New Gatwick owners would like more runways, please

Posted by jamie — 22 October 2009 at 2:28pm - Comments

Gatwick will shortly have a new owner. BAA is selling the airport for much less than it originally hoped in order to reduce the company's debt. But the new owners have already indicated they intend to expand Gatwick as soon as possible, including a new second runway.

Global Infrastructure Partners, which has paid much less than BAA wanted, want to give Gatwick a major make-over, including a second runway. An injunction prevents them from doing this until 2019 at the earliest, but GIP has suggested it will get planning applications sorted so a new runway could be built as soon as possible.

Third runway grounded? Not quite yet...

Posted by jamie — 13 October 2009 at 4:45pm - Comments

How the Sunday Times reported the story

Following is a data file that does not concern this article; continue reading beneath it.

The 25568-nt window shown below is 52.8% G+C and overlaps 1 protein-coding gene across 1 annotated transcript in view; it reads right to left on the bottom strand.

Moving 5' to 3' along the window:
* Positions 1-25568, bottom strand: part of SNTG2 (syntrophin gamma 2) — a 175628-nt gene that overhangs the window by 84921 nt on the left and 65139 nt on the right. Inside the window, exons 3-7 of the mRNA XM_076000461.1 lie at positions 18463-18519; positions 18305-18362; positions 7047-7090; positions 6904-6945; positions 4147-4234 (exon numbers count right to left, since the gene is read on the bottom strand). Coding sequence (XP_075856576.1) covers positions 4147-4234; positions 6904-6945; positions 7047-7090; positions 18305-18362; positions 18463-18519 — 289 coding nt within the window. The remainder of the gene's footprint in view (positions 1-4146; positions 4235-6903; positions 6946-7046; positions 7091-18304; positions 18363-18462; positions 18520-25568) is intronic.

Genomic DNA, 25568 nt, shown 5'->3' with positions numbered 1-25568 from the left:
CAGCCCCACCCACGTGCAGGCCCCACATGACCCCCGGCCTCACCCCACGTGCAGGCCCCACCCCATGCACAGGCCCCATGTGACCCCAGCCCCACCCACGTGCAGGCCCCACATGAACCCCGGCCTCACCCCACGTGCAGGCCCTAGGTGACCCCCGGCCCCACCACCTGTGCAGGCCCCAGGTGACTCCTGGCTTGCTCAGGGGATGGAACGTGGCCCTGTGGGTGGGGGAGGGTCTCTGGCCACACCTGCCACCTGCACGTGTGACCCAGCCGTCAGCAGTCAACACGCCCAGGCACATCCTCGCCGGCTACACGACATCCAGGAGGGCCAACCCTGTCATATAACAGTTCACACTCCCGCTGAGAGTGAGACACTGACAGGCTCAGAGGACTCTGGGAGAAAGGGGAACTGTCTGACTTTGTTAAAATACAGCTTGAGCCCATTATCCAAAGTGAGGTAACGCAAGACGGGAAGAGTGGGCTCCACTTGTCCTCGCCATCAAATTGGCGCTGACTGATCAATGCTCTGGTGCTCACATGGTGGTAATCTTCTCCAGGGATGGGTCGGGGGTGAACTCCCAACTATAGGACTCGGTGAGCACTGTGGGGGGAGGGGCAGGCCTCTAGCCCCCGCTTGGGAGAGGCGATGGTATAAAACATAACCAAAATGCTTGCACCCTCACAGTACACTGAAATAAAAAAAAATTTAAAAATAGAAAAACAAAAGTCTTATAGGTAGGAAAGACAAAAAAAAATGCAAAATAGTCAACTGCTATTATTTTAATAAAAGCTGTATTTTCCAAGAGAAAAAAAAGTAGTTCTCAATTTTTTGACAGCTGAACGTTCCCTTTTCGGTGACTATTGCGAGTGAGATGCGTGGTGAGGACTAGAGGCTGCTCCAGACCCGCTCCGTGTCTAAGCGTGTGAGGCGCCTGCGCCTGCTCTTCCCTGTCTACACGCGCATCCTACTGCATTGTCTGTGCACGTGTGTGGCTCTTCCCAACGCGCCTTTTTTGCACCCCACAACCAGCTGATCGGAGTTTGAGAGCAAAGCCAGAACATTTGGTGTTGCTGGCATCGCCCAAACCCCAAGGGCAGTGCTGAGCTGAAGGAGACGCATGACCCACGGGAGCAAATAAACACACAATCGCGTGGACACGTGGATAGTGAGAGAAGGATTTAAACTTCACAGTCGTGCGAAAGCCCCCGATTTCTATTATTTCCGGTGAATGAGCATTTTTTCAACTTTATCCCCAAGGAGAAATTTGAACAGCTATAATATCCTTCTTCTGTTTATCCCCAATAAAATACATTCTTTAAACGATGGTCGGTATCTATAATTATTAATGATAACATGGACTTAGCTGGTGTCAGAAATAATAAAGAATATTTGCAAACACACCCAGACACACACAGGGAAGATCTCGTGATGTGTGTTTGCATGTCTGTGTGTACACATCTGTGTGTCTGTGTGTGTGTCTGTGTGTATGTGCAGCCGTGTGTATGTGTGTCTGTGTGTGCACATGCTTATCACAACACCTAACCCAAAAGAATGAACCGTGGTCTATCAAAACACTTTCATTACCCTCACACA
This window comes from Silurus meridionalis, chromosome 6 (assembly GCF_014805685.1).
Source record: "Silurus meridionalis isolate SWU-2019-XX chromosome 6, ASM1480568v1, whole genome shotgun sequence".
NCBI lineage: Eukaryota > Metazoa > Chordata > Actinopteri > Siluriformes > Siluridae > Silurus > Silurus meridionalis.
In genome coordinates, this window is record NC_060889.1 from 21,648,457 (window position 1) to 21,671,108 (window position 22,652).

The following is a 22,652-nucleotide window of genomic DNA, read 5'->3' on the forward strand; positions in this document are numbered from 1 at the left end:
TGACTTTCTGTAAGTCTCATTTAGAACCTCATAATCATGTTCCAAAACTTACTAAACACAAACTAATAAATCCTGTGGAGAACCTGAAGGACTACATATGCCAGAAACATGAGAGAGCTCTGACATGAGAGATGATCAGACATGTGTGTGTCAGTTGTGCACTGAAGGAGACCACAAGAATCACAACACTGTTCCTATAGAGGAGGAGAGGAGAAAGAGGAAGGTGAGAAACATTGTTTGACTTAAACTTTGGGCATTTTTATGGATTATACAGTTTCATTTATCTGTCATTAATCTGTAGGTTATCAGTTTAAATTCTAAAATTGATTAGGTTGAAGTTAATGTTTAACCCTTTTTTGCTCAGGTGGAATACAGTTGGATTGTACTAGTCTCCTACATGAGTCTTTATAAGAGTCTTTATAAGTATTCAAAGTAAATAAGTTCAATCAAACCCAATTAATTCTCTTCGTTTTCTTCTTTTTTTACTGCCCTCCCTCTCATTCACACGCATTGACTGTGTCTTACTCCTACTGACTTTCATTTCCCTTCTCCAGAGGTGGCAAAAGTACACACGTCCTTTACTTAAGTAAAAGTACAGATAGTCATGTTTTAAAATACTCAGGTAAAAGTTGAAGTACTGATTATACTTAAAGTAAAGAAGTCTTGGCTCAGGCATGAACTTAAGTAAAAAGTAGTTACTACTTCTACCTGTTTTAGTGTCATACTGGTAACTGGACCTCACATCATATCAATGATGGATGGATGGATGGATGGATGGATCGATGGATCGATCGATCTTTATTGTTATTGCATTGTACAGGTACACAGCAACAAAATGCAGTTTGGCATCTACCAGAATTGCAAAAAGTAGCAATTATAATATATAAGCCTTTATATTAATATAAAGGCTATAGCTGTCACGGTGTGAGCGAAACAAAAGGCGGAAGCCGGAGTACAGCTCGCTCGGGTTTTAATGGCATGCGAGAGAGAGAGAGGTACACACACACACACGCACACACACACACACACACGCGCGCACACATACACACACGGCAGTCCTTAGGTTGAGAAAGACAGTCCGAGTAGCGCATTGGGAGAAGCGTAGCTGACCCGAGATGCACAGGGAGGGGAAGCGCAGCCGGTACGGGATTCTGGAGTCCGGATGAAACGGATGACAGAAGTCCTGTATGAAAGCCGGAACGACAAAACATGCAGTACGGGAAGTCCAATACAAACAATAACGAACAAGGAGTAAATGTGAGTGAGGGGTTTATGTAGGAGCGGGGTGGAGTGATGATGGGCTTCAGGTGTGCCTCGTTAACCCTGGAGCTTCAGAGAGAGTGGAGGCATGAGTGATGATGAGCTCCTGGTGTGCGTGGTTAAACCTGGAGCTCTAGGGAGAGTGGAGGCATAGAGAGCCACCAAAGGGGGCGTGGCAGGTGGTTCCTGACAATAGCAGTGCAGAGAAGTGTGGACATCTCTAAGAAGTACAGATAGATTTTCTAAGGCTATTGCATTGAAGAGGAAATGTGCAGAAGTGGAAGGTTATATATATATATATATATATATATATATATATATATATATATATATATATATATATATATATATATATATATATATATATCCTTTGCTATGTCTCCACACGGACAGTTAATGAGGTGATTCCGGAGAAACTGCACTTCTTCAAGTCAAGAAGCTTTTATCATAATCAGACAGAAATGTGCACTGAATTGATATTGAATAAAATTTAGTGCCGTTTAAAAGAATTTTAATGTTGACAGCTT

'BAA to give up on third runway' ran the headline in this weekend's Sunday Times and with the recent good news about Kingsnorth delay, there was a moment when I thought it was my Christmas and birthday presents rolled in to one. But unpick the details and unfortunately it's not quite the prize it appears to be.

Tories will 'definitely' scrap Heathrow's third runway

Posted by jamie — 6 October 2009 at 4:39pm - Comments

Some promising news from the Tory party conference in Manchester, where they've pledged to dump plans for Heathrow's third runway as part of their election campaign package. "We are absolutely firm on our opposition to expansion at Heathrow, Gatwick and Stansted," shadow transport minister Julian Brazier told the Evening Standard today. "It will definitely be in the manifesto."

It's great to hear their commitment being reaffirmed as it shows how isolated the government is on this issue. But there's a long way to go between promising to include it in the election manifesto, being able to form a government and then actually getting round to reversing the decision. Reports from the conference say that the Heathrow pledge in Theresa Villiers' speech received a polite smattering of applause, but her promise to crackdown on cowboy clampers roused the audience further still. Make of that what you will.